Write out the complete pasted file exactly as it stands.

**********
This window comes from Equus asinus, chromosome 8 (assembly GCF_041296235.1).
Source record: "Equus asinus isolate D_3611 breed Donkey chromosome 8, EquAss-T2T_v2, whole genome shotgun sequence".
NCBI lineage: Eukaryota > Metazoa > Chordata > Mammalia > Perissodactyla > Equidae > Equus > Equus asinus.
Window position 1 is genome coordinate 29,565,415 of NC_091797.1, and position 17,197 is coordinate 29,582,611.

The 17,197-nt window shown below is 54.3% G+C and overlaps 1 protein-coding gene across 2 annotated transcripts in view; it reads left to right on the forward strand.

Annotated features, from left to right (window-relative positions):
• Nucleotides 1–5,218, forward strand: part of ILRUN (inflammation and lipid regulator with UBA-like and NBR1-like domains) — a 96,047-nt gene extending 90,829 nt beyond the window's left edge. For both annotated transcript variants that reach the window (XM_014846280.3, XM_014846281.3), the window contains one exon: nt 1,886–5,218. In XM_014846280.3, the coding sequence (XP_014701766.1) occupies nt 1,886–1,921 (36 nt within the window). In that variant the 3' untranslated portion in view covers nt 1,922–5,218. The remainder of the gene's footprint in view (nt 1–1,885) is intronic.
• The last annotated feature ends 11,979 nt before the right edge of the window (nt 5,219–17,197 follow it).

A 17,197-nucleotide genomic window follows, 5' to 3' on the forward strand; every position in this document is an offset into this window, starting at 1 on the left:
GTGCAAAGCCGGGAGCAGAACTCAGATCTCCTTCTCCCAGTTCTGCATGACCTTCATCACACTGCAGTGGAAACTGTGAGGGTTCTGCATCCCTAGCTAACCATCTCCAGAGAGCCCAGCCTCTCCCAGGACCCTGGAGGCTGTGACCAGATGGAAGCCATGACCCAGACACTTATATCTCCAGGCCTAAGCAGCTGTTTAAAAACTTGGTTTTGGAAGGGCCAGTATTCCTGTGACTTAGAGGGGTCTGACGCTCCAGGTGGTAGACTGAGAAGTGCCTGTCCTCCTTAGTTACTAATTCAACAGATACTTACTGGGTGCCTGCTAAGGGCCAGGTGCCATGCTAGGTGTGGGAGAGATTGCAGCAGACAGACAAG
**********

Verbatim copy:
This window comes from Equus asinus, chromosome 8 (assembly GCF_041296235.1).
Source record: "Equus asinus isolate D_3611 breed Donkey chromosome 8, EquAss-T2T_v2, whole genome shotgun sequence".
NCBI lineage: Eukaryota > Metazoa > Chordata > Mammalia > Perissodactyla > Equidae > Equus > Equus asinus.
Window position 1 is genome coordinate 29,565,415 of NC_091797.1, and position 17,197 is coordinate 29,582,611.

The 17,197-nt window shown below is 54.3% G+C and overlaps 1 protein-coding gene across 2 annotated transcripts in view; it reads left to right on the forward strand.

Annotated features, from left to right (window-relative positions):
• Nucleotides 1–5,218, forward strand: part of ILRUN (inflammation and lipid regulator with UBA-like and NBR1-like domains) — a 96,047-nt gene extending 90,829 nt beyond the window's left edge. For both annotated transcript variants that reach the window (XM_014846280.3, XM_014846281.3), the window contains one exon: nt 1,886–5,218. In XM_014846280.3, the coding sequence (XP_014701766.1) occupies nt 1,886–1,921 (36 nt within the window). In that variant the 3' untranslated portion in view covers nt 1,922–5,218. The remainder of the gene's footprint in view (nt 1–1,885) is intronic.
• The last annotated feature ends 11,979 nt before the right edge of the window (nt 5,219–17,197 follow it).

A 17,197-nucleotide genomic window follows, 5' to 3' on the forward strand; every position in this document is an offset into this window, starting at 1 on the left:
GTGCAAAGCCGGGAGCAGAACTCAGATCTCCTTCTCCCAGTTCTGCATGACCTTCATCACACTGCAGTGGAAACTGTGAGGGTTCTGCATCCCTAGCTAACCATCTCCAGAGAGCCCAGCCTCTCCCAGGACCCTGGAGGCTGTGACCAGATGGAAGCCATGACCCAGACACTTATATCTCCAGGCCTAAGCAGCTGTTTAAAAACTTGGTTTTGGAAGGGCCAGTATTCCTGTGACTTAGAGGGGTCTGACGCTCCAGGTGGTAGACTGAGAAGTGCCTGTCCTCCTTAGTTACTAATTCAACAGATACTTACTGGGTGCCTGCTAAGGGCCAGGTGCCATGCTAGGTGTGGGAGAGATTGCAGCAGACAGACAAG